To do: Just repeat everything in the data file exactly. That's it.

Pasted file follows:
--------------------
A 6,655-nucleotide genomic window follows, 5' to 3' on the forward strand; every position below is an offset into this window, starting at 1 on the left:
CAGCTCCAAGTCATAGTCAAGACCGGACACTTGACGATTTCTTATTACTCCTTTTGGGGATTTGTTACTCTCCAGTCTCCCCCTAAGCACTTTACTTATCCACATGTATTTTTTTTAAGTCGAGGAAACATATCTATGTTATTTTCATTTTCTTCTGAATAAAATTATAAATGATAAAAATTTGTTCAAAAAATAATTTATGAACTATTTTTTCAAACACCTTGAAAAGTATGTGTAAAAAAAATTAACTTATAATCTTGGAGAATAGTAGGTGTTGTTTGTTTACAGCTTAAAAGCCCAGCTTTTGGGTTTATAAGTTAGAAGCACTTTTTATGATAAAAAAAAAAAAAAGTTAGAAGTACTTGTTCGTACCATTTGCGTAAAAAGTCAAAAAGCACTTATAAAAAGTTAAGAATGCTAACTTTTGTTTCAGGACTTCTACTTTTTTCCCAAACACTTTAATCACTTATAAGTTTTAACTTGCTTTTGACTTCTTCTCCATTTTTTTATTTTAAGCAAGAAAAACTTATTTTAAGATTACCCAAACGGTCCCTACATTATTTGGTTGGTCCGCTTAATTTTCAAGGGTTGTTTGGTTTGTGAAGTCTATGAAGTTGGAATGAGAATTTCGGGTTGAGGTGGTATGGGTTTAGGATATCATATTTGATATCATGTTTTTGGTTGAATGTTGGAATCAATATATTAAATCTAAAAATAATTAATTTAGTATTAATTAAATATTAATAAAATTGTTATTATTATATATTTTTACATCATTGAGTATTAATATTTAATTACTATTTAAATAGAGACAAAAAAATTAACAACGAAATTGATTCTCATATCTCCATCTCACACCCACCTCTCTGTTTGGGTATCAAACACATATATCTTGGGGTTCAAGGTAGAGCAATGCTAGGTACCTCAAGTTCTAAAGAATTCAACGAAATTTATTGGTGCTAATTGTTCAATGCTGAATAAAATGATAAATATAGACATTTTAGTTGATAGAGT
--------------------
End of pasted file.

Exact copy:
A 6,655-nucleotide genomic window follows, 5' to 3' on the forward strand; every position below is an offset into this window, starting at 1 on the left:
CAGCTCCAAGTCATAGTCAAGACCGGACACTTGACGATTTCTTATTACTCCTTTTGGGGATTTGTTACTCTCCAGTCTCCCCCTAAGCACTTTACTTATCCACATGTATTTTTTTTAAGTCGAGGAAACATATCTATGTTATTTTCATTTTCTTCTGAATAAAATTATAAATGATAAAAATTTGTTCAAAAAATAATTTATGAACTATTTTTTCAAACACCTTGAAAAGTATGTGTAAAAAAAATTAACTTATAATCTTGGAGAATAGTAGGTGTTGTTTGTTTACAGCTTAAAAGCCCAGCTTTTGGGTTTATAAGTTAGAAGCACTTTTTATGATAAAAAAAAAAAAAAGTTAGAAGTACTTGTTCGTACCATTTGCGTAAAAAGTCAAAAAGCACTTATAAAAAGTTAAGAATGCTAACTTTTGTTTCAGGACTTCTACTTTTTTCCCAAACACTTTAATCACTTATAAGTTTTAACTTGCTTTTGACTTCTTCTCCATTTTTTTATTTTAAGCAAGAAAAACTTATTTTAAGATTACCCAAACGGTCCCTACATTATTTGGTTGGTCCGCTTAATTTTCAAGGGTTGTTTGGTTTGTGAAGTCTATGAAGTTGGAATGAGAATTTCGGGTTGAGGTGGTATGGGTTTAGGATATCATATTTGATATCATGTTTTTGGTTGAATGTTGGAATCAATATATTAAATCTAAAAATAATTAATTTAGTATTAATTAAATATTAATAAAATTGTTATTATTATATATTTTTACATCATTGAGTATTAATATTTAATTACTATTTAAATAGAGACAAAAAAATTAACAACGAAATTGATTCTCATATCTCCATCTCACACCCACCTCTCTGTTTGGGTATCAAACACATATATCTTGGGGTTCAAGGTAGAGCAATGCTAGGTACCTCAAGTTCTAAAGAATTCAACGAAATTTATTGGTGCTAATTGTTCAATGCTGAATAAAATGATAAATATAGACATTTTAGTTGATAGAGT